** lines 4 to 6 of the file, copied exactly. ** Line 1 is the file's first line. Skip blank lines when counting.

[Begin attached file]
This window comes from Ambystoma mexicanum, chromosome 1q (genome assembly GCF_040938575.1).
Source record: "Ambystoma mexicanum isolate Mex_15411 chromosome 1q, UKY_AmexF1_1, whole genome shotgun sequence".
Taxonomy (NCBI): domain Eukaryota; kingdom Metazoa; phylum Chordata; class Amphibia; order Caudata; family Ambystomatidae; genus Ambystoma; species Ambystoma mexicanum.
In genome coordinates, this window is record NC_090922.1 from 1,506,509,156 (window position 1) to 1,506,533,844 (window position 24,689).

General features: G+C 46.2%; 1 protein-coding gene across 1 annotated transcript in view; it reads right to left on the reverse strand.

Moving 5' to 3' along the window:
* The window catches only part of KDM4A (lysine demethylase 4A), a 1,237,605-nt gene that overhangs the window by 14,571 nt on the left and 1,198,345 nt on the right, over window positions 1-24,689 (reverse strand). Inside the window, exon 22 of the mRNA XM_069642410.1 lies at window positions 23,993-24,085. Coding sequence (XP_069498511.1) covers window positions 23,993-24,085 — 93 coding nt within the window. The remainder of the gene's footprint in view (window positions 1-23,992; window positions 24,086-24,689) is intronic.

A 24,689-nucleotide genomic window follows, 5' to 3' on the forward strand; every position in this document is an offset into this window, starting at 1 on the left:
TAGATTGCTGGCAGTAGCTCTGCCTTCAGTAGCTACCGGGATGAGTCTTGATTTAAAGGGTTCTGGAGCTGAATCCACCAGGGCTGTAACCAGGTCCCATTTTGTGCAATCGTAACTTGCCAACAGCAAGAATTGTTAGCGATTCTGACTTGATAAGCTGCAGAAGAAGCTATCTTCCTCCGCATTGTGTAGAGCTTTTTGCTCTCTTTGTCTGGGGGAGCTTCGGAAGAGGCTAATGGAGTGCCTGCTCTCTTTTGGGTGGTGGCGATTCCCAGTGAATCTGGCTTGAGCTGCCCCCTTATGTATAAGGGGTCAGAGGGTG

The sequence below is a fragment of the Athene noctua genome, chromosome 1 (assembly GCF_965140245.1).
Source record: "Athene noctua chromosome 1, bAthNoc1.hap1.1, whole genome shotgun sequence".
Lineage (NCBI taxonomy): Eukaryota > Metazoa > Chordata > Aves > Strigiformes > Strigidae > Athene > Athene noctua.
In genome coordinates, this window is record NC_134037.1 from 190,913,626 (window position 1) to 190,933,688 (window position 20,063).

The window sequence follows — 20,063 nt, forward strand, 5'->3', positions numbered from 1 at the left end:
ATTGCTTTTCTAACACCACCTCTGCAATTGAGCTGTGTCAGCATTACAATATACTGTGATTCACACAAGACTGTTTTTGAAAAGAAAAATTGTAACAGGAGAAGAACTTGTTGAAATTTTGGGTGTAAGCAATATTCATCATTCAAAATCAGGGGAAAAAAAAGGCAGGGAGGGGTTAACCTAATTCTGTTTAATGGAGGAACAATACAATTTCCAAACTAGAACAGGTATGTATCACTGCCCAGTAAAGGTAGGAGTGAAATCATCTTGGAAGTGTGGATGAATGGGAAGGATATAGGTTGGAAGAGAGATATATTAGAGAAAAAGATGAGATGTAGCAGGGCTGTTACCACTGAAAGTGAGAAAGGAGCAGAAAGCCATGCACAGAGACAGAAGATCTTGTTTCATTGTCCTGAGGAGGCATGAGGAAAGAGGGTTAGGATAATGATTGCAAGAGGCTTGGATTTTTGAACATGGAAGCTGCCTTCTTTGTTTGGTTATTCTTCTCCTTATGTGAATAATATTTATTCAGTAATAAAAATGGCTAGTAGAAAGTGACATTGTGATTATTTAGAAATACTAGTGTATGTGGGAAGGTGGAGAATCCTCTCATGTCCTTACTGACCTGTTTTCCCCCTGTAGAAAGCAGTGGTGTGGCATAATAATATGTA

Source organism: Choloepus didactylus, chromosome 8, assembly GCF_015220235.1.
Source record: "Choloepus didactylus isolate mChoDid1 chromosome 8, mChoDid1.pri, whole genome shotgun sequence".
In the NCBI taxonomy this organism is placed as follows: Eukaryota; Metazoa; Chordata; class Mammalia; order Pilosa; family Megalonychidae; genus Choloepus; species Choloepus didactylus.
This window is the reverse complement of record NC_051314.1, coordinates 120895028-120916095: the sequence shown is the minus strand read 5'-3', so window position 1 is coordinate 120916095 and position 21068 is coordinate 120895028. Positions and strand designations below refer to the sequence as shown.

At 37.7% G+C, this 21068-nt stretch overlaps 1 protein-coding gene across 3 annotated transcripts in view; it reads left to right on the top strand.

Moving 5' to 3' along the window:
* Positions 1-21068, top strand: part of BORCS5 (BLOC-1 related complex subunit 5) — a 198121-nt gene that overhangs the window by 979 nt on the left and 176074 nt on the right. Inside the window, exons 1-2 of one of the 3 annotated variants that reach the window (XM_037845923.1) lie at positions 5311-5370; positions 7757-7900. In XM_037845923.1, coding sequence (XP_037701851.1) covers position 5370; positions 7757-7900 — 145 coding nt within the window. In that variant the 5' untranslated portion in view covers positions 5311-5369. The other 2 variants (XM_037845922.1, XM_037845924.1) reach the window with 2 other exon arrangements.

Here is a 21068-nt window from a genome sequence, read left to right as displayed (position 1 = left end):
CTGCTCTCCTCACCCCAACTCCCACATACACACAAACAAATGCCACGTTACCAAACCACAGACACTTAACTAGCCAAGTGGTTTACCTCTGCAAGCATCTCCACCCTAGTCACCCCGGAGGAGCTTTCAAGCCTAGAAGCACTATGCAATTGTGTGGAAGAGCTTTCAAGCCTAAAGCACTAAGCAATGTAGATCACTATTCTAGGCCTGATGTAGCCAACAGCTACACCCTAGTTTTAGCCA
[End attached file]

In genome coordinates, this window is record NC_090922.1 from 1,506,509,156 (window position 1) to 1,506,533,844 (window position 24,689).

General features: G+C 46.2%; 1 protein-coding gene across 1 annotated transcript in view; it reads right to left on the reverse strand.

Moving 5' to 3' along the window: